A move to renew

Dalton Gallegos

The Ogden City Council voted to enter into a new program with other communities to procure utility-scale renewable energy for both residents and businesses. The program, called The Interlocal Cooperation Agreement for the Community Renewable Energy Program, passed in March 2019 by the Utah Legislature, required each participating council to pass a resolution to establish a goal of using renewable energy for 100% of the city’s annual electrical supply.

Ogden's Renewable Energy program is exploring whether the city will commit to moving towards 100% renewable energy. The new parking structure, located next to parking services, has solar panels mounted on top. (Bella Torres / The Signpost)
Ogden's Renewable Energy program is exploring whether the city will commit to moving towards 100% renewable energy. (Bella Torres / The Signpost)

Following the legislation in 2019, the Ogden City Council reviewed the CREP to decide if they would participate, and they officially adopted the resolution to make the switch to electrical supply to renewable energy by 2030.

Janene Eller-Smith, executive director of the Ogden City Council, gave the presentation to the city council in July and said the program is the first of its kind in the nation.

“This was to serve as a model for local governments to partner with a major utility to deliver a customer choice model,” Eller-Smith said. “Ultimately, the goal is to get renewable energy by 2030.”

Currently, the program only targets converting the electricity supply to renewable energy and only Rocky Mountain Power is working with the agreement or is affected by the legislation passed regarding the agreement.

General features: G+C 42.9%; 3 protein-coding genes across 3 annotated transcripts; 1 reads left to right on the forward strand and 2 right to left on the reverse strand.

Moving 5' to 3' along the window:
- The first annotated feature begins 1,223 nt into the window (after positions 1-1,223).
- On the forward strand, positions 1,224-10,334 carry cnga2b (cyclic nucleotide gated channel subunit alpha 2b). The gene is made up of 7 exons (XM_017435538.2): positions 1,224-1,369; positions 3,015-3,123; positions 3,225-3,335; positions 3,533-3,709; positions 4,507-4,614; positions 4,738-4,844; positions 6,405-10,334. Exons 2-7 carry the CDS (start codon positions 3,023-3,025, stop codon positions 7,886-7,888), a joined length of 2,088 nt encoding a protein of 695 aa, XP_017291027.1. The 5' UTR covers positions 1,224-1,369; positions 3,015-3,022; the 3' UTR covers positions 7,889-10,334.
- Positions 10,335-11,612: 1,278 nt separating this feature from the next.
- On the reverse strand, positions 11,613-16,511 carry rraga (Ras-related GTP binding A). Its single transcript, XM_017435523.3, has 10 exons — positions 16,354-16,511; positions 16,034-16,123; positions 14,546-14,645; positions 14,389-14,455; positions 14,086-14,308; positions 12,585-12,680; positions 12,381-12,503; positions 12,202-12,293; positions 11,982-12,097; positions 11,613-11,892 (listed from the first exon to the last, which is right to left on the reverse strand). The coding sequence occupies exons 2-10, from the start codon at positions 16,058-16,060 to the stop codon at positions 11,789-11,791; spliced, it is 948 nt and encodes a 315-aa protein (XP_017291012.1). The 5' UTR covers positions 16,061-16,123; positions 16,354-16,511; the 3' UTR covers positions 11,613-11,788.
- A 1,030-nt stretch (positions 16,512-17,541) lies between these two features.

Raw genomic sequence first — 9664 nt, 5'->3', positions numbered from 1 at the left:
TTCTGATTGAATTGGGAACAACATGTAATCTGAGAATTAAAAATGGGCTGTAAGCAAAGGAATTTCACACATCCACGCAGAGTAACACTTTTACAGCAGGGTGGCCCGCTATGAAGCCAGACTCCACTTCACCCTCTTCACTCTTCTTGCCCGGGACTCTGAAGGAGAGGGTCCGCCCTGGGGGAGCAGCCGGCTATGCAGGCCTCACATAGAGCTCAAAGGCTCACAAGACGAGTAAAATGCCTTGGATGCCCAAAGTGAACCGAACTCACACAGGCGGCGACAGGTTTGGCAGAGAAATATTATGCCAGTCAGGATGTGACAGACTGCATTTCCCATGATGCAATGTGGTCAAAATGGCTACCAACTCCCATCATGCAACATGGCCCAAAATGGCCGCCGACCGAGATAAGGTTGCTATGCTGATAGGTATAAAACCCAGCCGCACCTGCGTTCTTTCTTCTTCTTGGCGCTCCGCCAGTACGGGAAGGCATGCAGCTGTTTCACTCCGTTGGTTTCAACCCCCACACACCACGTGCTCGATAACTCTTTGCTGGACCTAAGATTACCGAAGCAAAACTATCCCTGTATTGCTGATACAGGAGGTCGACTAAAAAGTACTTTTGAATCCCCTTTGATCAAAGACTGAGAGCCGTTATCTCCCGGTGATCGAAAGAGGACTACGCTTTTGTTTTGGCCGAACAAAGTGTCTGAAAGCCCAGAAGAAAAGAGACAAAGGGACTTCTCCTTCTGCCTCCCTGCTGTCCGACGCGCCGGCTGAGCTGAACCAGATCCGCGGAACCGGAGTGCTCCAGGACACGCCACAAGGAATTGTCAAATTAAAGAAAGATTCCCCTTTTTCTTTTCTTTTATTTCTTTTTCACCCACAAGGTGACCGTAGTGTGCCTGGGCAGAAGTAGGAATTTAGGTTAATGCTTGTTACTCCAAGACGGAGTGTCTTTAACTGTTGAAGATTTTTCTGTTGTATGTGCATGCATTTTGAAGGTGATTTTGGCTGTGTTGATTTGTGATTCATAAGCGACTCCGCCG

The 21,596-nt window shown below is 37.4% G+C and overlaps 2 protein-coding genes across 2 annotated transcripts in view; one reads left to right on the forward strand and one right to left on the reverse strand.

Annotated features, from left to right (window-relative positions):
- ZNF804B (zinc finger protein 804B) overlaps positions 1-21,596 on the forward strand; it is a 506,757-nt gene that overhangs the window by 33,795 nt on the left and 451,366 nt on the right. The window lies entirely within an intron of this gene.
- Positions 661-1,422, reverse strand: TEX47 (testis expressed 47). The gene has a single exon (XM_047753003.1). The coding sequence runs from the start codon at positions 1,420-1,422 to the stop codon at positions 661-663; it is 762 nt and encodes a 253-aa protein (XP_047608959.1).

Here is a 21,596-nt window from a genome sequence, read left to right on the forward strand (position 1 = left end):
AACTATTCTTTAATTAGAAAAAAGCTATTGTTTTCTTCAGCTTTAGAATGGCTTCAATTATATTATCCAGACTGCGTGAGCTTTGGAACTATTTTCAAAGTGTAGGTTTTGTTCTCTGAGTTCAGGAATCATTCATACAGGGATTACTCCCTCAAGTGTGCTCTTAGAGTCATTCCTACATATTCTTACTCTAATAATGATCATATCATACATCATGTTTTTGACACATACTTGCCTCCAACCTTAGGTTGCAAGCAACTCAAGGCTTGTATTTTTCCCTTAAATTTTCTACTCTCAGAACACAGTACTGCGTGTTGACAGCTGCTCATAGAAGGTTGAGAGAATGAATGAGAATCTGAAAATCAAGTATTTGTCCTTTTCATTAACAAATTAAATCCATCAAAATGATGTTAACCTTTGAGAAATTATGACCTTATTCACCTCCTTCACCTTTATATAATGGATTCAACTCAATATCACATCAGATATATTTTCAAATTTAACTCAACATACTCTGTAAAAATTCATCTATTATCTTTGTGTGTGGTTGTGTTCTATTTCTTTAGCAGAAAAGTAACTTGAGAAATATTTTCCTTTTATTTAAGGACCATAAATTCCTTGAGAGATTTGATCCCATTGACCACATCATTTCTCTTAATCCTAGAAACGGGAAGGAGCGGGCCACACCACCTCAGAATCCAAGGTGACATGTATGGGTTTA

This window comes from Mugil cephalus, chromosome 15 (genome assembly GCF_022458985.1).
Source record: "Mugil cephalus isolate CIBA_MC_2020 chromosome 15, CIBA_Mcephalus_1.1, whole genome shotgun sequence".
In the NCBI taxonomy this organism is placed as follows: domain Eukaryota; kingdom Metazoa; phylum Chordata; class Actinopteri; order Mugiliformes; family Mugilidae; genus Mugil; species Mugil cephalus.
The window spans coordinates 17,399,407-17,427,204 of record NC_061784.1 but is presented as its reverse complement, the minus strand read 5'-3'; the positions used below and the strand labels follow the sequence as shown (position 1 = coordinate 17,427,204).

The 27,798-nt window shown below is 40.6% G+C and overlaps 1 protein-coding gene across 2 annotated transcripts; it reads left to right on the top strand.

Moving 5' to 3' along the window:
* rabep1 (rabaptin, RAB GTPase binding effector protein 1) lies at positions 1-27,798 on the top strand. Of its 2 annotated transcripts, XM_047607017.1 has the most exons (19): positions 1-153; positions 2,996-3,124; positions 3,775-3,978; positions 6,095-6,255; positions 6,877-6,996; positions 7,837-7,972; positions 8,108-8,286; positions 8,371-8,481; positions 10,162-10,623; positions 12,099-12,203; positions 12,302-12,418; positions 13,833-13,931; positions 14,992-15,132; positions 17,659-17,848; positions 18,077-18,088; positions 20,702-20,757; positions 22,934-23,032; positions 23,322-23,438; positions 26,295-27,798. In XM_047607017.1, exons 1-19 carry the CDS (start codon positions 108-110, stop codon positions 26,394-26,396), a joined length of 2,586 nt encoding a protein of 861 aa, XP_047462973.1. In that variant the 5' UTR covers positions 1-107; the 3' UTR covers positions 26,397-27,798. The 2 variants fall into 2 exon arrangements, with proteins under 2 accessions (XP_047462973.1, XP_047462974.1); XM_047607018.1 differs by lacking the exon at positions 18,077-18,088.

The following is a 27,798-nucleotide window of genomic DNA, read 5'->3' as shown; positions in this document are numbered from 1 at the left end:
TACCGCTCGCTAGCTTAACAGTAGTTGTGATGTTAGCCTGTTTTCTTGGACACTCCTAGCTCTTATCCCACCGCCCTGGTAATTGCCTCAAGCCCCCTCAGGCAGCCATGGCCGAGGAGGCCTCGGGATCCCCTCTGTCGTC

“There are other utility companies in Utah, but those companies are through an organization called UM, so the program only applies to Rocky Mountain Power,” Christiansen said.

Finalized participation must be approved by ordinance by September 2022, and after that point, renewable energy will be the default source of electricity for customers in participating communities, though individuals can opt-out for their services. The first renewable resources produced by the CREP project are anticipated to be online in 2025 or 2026.

Both Eller-Smith and Christiansen feel the program is going to help Ogden residents and are excited for the program.

“I have been working in sustainability for nearly 20 years,” Christiansen said. “I’ve run community solar programs and have helped hundreds of families go solar and transition to electric vehicles and be more energy efficient. If they choose to move forward with this program, it will have a greater impact than everything I have done together for the last 20 years.”